Last weekend, I attended Help Portrait, which I’ll have to post about next week. While I was there, a few of the photographers and I were discussing music. A couple of them were surprised I didn’t know who someone in the Christian music world was, and I asked, “What kind of music is it?” They said, “A lot like this.”
And then it made sense. You see, they were playing over the speakers the kind of worship music that’s recorded with a bunch of people singing along to songs like… How Great Is Our God and Lord, I Lift Your Name On High.
Now, there’s nothing wrong with those songs, but I hope you’ll hear me out.
I responded, “I don’t really listen to this kind of Christian music.”
Then I was asked, “What kind of Christian music do you like?”
I thought about it. And I thought about it.
I got nothin’.
So I said, “Christian music doesn’t really do much for me.” And the look on the faces ranged from confusion and possibly just having been slapped in the face to what looked like pleasant surprise (by someone who, from their silence every time Christianity arose as a topic, probably felt a bit out of their comfort zone in a Christian church, with Christians, discussing Christian music).
Here’s the thing. I DO like some Christian music. But it’s kind of sad that the first band that came to mind that is actually out there and on the radio was one who’s frontman had to step down because of an affair. I just didn’t feel like throwing that band’s name out, because now when I hear them on the radio, I’m too distracted by what I know happened to really feel the truths about God being lifted from their songs.
Then I thought about some of the people who sing at my church. They’re awesome. When they lead worship, I genuinely love joining in and praising God. Some of them have CDs, and others don’t. I wasn’t sure their names would be recognized, so I didn’t mention them.
And occasionally, I find a song on a Christian radio station that I really like. While I know several bands and artists’ work, in that particular genre, none just screamed to me that I loved to just listen to them. And honestly, that radio station is usually the last one I check when I want to listen to music because of that.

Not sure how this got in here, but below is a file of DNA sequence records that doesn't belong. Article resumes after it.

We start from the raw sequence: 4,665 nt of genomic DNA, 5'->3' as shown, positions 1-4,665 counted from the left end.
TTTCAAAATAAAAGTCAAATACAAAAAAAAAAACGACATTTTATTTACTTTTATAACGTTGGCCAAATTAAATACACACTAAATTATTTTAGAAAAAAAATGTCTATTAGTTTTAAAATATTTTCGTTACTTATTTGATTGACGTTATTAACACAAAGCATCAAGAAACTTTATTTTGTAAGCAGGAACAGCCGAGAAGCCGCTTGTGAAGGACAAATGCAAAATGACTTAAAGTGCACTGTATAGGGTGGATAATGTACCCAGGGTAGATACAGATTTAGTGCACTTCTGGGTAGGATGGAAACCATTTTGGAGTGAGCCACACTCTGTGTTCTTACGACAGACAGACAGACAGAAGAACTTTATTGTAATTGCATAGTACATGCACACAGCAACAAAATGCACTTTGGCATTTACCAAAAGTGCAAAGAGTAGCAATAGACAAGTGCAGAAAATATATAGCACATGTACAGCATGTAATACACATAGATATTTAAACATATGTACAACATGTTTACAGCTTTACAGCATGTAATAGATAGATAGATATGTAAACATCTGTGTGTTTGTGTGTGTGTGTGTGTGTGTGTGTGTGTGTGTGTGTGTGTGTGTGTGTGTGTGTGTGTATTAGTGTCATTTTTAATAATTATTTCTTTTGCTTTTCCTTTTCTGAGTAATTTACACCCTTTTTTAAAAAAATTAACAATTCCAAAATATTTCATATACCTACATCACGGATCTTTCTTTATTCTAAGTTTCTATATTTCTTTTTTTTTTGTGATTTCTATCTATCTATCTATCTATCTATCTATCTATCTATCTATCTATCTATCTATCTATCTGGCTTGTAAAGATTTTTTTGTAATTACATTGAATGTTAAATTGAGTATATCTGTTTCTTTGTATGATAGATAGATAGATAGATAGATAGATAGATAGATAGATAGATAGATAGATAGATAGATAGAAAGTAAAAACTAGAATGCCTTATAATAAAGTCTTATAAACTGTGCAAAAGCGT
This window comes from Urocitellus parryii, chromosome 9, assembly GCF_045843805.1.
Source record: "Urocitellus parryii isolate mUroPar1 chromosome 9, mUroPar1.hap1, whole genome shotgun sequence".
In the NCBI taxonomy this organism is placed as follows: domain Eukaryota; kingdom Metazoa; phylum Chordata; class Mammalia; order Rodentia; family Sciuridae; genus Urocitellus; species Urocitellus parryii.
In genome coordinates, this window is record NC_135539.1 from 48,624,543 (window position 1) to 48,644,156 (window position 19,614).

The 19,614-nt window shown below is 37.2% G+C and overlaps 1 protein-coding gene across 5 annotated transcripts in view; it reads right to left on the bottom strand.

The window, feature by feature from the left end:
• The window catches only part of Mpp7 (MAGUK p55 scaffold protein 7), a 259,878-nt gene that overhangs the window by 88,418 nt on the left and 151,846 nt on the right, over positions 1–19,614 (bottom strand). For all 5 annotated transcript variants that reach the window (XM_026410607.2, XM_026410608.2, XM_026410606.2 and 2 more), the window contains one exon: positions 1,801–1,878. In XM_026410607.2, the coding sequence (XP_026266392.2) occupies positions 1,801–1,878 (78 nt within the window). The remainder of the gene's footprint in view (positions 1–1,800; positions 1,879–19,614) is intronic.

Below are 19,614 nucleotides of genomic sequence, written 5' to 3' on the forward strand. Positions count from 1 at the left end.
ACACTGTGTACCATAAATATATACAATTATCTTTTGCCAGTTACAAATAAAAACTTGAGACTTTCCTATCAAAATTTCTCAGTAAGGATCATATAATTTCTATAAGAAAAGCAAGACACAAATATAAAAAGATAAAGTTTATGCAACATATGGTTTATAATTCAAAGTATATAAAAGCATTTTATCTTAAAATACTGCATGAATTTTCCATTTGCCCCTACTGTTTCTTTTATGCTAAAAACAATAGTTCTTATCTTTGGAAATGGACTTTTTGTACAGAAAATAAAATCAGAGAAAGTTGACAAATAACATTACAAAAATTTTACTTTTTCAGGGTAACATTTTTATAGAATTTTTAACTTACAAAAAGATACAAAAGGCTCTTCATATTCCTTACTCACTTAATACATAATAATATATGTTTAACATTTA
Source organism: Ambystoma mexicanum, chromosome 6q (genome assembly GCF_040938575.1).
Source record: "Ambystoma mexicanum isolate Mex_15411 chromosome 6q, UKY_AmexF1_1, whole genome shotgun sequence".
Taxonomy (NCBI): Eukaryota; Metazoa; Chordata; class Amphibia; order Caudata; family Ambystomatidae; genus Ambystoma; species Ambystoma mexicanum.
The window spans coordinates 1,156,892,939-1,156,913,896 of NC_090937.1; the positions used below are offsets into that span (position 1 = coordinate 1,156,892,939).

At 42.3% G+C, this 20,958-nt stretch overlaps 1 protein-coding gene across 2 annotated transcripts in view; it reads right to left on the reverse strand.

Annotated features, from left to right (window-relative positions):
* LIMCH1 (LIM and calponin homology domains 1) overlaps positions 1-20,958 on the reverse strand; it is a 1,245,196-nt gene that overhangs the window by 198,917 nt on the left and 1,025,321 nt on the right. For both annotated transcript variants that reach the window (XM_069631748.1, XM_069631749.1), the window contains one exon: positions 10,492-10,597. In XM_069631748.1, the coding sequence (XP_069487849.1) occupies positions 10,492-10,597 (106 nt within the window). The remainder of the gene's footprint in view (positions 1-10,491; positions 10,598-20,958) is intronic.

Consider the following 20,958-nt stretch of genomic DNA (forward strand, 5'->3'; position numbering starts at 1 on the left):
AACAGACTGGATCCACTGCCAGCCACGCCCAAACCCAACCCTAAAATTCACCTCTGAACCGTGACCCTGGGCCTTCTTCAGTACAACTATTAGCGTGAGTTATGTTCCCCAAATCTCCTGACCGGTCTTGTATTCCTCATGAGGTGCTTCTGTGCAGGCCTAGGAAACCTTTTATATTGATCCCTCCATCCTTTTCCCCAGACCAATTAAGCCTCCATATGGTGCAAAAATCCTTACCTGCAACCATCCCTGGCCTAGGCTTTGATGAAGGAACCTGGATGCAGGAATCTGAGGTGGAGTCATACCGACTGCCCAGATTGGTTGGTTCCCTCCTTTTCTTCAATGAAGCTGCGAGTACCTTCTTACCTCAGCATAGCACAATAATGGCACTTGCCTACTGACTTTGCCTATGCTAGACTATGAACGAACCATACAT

So, when I got home, I felt kind of bothered. I am not anti-Christian music. But like I said, I wasn’t sure how well received or understood my “it doesn’t really do much for me” comment was.
And as I thought it over, I thought I might just throw this blog post out there. Because I know people who have said that Christian music shouldn’t have to “do” something for you because it’s not about you. It is praising God, so you should like it if you really are a Christian.
Umm…No. I have to disagree.
Let me ask you this, does everyone who is a Christian like rap? How about country music? Rock?
Well, then, you wouldn’t expect everyone to listen to the genres they don’t like, would you?
“Irrelevant,” you might say.
So, too bad if you don’t like those genres. They’re about God. So by the previous “logic” you have to like them if you’re a Christian.
I think it’s fairly clear how ludicrous that sounds, so I won’t keep pushing the point.
But I wish I had been a little more thorough in my explanation to the new friends I had made. It’s not that I don’t like any Christian music. It’s not that I don’t love to sing along at church and worship God. It’s not like a few songs or people don’t come to mind as people who sing Christian music that I like.
It’s that there are so few of them. So few artists, so few songs, that come to mind. The thing about Christian music is there is so little originality in the Christian genre in both the lyrics and the music itself. It makes it boring to listen to after a while.
So I hope people understand that, while I don’t hate Christian music, it’s never topped my list as a favorite genre. And unless there’s a total overhaul in what gets the most radio play, I’m not sure it ever will.